The Kingdom 1 & 2 * Lars von Trier (94/97)

Kingdom 1 & 2I already had the “Riget” series, the first on crappy UK import DVD and the second on VHS, read my reviews by “browsing” “Riget”. Last week my eye fell on a 20 euros 2 DVD box with both series. That is even cheaper than my videotapes and I would have them on DVD and the first series with subtitles. To my major enjoyment I can also tell you that this box left all episode intro and outros and this release left 8 uncut hour+ episodes and not cut back to 50 minute episodes. This is the ultimate “Riget” box! Every episode starts with the story about the swamp and every episode ends with a little story by the director; the way it should be! So I suppose all you “Riget” fans out there might also want to lay your hands on this box, even if you already have the series like myself. Country mates best go to the Free Records Shop, since it is cheaper there than elsewhere.

Destricted * various directors * 2006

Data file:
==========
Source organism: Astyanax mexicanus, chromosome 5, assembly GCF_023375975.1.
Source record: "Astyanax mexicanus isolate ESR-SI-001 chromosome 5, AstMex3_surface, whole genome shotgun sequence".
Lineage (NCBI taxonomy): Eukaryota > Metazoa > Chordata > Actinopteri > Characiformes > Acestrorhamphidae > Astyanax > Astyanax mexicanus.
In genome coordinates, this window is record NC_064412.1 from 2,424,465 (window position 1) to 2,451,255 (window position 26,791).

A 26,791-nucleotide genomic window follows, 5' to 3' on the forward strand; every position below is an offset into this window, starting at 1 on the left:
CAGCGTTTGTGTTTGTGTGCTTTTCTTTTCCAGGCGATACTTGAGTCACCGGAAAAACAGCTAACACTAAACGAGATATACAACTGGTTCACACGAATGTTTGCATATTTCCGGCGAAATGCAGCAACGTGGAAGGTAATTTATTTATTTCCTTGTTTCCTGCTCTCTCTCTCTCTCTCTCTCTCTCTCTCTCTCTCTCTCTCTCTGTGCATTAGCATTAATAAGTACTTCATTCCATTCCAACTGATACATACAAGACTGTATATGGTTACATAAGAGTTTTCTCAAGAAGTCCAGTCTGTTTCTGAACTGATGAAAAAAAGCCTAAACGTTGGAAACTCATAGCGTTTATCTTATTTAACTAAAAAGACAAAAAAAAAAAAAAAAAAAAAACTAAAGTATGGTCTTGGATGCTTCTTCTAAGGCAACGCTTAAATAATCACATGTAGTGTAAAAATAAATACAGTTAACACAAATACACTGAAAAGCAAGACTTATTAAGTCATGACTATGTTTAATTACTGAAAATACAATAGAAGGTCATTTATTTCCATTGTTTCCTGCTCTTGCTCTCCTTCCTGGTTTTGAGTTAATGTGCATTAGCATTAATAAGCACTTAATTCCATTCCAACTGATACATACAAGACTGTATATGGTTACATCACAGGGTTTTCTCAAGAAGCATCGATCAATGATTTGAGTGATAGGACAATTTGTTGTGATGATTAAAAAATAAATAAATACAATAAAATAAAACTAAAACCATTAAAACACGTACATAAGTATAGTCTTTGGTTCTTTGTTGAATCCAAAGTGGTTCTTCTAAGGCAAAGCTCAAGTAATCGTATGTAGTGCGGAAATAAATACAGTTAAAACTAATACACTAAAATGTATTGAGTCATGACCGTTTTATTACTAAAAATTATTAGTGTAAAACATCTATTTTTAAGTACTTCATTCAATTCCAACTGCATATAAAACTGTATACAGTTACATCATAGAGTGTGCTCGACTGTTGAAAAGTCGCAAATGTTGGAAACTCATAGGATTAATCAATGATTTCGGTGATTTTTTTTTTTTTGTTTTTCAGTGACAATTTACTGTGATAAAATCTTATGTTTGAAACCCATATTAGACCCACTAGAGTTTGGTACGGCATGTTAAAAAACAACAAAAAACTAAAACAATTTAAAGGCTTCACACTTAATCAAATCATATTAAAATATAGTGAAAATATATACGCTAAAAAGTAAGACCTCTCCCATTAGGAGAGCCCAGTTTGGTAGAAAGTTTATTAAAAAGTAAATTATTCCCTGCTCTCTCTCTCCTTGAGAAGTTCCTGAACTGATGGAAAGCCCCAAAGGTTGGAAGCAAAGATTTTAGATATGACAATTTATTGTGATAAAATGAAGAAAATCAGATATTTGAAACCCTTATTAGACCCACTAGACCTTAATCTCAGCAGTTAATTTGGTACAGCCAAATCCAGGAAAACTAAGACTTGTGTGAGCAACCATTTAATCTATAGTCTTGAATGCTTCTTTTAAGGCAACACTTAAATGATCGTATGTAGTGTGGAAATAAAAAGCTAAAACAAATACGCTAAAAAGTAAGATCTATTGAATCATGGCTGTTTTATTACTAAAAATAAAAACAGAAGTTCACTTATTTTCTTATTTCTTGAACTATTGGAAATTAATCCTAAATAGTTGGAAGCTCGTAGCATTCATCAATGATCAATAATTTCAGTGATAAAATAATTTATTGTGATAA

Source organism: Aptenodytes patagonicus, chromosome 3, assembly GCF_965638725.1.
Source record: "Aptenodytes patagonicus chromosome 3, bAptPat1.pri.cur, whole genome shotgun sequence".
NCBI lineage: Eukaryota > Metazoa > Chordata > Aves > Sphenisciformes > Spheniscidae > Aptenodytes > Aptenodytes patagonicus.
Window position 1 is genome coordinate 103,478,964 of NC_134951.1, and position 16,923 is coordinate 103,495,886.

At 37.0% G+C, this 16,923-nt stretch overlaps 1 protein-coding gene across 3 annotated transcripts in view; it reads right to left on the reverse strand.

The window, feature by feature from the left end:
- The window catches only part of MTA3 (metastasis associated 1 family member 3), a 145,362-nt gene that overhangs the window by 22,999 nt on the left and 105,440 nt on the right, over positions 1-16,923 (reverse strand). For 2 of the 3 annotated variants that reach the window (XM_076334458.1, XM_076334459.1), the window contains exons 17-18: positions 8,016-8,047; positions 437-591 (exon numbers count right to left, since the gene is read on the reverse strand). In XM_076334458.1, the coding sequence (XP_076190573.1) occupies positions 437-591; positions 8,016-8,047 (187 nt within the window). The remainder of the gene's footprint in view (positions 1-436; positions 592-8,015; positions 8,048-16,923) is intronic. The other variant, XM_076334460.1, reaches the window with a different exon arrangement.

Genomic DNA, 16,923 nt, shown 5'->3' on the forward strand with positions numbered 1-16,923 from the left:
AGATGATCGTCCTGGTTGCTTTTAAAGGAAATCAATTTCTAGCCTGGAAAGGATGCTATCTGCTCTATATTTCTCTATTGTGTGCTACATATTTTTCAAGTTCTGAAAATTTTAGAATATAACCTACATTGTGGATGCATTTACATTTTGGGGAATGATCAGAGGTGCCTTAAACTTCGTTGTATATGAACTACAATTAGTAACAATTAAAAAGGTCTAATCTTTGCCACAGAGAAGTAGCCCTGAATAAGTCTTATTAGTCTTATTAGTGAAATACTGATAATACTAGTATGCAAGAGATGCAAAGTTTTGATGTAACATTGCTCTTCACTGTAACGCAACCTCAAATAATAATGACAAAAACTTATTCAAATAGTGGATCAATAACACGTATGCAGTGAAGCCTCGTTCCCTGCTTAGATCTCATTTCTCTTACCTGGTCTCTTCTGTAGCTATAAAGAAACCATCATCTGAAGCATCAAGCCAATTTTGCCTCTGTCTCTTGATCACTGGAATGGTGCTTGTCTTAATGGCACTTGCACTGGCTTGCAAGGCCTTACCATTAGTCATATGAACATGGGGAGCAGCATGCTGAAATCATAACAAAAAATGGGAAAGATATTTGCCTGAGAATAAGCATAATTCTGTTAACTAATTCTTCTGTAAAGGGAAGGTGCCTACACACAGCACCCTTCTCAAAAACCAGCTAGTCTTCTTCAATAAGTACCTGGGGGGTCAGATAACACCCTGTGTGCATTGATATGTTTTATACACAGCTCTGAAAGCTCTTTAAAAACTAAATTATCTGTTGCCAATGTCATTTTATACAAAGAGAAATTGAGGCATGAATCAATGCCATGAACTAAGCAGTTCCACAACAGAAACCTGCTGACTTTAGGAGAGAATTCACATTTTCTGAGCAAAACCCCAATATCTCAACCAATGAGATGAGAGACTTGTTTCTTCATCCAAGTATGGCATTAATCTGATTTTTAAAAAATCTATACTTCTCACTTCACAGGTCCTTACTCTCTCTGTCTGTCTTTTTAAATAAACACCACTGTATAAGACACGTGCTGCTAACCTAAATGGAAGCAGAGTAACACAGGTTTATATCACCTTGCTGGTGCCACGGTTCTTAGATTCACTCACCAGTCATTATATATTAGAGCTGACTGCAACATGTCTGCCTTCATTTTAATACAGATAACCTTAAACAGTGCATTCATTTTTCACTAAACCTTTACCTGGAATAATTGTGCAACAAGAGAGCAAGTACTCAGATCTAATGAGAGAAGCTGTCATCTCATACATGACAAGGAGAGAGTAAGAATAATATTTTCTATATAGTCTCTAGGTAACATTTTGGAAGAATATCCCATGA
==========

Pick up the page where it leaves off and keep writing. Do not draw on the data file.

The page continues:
“Destricted” consists of seven short films that supposedly hold the middle between arthouse and pornography. This description may be applied to two or three of the films, but not to the rest. I had noticed the film at the rental, but put it back every time until the last. The box has some nice images, the idea could interesting, something different from those boring ‘right-on’ films, but would it really work? Well, there is a film about a man with a machine fetish, which is interesting from a cinematographic viewpoint. Also there is very fast compilation of images accompanied with fast drumming music. A weird pulsating film with very busy filming and montage that shows a man’s weird sexual preference and now and then a very nice girl. All alright, but nothing too interesting. Worse than that are downright pornos or a simple film of a man masturbating in the desert. Actually there is only one film that I found interesting both as a film and for the content. It is called “Balkan Erotic Epic” (by Marina Abramovic) which is presented as some sort of documentary about some very strange Baltic erotic folklore habbits (no idea if they are factual). The film has very bright colours, nice settings and a lot of humour. Another documentary contains interviews with young men who grew up with pornography (because their parents posess films or because they started watching the films with friends at an early age) and in the end, one is picked out to choose an actress to do something with which he wanted to try. Perhaps this one is interesting for sociologists and it shows a few things around the whole subject, but like almost any other of the films, it is just of a minor level and not too good a watch. Not knowing what to expect, the project still disappointed me. I don’t know for what audience the film is, since some films are too explicit for an arthouse audience and most others are not straight forward’ enough for people who enjoy the other genre. I will leave it to you if you are interested enough to go and see it. With seven very different films, there could also for you be one that is enjoyable.